“It is important that parents have open communication and encourage their children to talk about how they are feeling,” said Dr. Beal. “Parents need to look at the movies and shows their children are watching. Parents need to always check their children’s social media accounts, because social media has a major impact on behavior and choices.”
Dr. Beal believes that the COVID-19 pandemic has severely contributed to the rise in mental health challenges and increase in suicides amongst youth.
But the question on the table for today’s youth is, where can these young people go for help?
According to Dr. Beal, following the COVID-19 pandemic, the need for mental health services increased and many mental health professionals realized that they had to take care of their own mental health. She states that as a result, many mental health professionals began to limit the number of people they would accept, which has made it somewhat difficult to find mental health professionals to deal with the ever-increasing number of people seeking help with their mental health challenges.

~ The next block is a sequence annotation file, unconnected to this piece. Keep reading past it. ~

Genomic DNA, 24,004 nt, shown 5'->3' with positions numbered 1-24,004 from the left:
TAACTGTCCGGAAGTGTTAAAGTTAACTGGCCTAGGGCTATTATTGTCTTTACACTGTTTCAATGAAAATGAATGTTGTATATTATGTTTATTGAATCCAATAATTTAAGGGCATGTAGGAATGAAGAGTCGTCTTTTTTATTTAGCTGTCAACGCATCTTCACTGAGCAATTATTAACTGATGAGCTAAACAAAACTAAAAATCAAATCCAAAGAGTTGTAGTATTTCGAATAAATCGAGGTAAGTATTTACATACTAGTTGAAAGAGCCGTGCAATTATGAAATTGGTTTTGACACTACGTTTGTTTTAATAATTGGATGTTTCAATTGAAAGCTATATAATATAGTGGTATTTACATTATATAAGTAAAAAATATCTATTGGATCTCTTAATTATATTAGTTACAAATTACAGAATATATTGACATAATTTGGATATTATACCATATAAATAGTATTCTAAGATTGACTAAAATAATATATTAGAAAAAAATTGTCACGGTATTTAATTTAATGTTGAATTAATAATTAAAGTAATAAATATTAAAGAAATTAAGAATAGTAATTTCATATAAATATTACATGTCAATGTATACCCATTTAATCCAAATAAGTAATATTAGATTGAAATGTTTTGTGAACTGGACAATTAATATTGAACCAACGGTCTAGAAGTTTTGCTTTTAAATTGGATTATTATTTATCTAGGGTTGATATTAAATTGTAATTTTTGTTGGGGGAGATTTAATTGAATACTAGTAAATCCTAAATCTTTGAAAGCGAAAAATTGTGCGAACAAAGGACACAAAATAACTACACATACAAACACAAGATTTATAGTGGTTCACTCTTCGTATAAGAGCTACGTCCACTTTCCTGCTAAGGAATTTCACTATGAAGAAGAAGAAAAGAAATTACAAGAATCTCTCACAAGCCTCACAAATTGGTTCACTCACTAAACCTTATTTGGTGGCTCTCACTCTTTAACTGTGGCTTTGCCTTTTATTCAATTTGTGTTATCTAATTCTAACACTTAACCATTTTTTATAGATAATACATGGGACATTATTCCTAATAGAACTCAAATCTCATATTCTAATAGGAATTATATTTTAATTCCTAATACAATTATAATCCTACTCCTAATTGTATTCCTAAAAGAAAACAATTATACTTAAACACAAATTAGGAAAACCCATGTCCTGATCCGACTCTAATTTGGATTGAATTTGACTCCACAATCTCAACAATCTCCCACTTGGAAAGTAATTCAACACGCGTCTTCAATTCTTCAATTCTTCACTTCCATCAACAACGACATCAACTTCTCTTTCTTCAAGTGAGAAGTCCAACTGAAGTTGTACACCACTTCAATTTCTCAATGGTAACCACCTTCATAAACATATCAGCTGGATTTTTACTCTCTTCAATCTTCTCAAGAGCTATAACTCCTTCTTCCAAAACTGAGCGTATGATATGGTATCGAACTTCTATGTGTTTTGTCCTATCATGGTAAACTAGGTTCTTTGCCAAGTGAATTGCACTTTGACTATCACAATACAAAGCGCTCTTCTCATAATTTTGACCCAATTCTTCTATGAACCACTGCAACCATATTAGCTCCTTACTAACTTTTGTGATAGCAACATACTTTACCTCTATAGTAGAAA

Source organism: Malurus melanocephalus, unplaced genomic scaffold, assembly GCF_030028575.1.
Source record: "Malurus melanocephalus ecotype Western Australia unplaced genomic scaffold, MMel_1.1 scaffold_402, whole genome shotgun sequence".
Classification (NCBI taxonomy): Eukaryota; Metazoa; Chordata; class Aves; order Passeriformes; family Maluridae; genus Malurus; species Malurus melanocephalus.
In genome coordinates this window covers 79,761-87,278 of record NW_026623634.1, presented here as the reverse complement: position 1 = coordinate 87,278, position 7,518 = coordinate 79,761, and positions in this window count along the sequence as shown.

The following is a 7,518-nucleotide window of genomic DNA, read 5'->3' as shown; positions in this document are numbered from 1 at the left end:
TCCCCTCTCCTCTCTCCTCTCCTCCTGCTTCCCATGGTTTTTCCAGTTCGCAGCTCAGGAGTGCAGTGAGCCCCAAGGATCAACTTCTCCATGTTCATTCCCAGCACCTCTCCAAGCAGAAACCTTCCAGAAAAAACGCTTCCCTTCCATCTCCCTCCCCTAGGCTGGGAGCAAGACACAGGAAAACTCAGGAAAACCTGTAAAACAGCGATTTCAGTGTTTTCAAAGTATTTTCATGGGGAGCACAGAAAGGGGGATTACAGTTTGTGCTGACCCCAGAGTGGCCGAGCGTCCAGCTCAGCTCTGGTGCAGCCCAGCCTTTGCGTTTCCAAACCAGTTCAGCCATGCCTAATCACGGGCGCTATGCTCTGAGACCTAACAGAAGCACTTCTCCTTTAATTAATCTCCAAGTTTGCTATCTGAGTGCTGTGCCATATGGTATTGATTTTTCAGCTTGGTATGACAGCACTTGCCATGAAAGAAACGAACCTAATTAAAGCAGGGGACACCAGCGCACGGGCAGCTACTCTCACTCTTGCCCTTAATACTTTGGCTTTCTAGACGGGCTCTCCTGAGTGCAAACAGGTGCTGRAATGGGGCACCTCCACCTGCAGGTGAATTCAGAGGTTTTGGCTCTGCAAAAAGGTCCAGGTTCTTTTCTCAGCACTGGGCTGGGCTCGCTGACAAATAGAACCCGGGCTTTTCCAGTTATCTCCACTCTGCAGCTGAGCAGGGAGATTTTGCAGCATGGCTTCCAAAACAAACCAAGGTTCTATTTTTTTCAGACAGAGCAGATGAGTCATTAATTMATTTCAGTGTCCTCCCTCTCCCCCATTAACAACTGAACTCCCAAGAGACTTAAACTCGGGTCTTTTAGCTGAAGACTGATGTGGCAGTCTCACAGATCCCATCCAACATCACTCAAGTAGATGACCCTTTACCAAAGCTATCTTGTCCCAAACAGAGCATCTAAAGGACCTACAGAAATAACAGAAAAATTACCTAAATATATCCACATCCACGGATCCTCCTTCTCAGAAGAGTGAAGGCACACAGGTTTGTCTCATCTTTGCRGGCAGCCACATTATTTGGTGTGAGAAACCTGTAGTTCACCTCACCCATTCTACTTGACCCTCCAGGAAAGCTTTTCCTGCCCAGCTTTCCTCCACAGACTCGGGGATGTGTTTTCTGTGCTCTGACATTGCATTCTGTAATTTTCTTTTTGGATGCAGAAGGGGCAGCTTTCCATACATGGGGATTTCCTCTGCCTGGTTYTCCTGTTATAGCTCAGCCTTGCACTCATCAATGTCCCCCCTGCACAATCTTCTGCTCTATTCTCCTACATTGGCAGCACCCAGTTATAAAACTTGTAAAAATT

Dr. Beal also wants to debunk the myth that drugs are addictive and contribute to the challenges someone with mental illness faces.
“Psychotropic medications that are given to children and adolescents are not addictive,” said Dr. Beal. “The recommended earliest age has been four years before anyone prescribed medication. Mental health issues that are treated with medication address a chemical imbalance. Some people get upset when they read the labels because of the reported side effects. All medications have a side effect. It is important that they maintain a relationship with the treating psychiatrist and report the symptoms. They are medical doctors and do this professionally.”
Dr. Beal acknowledges and applauds the shift that many places of worship have taken to address the rise in mental illness challenges in the community and encourages more to do the same.
Bishop James Dixon, pastor of Community of Faith in Houston, believes that the community needs more education and mental health care awareness so that society can overcome the stigmas associated with mental illness.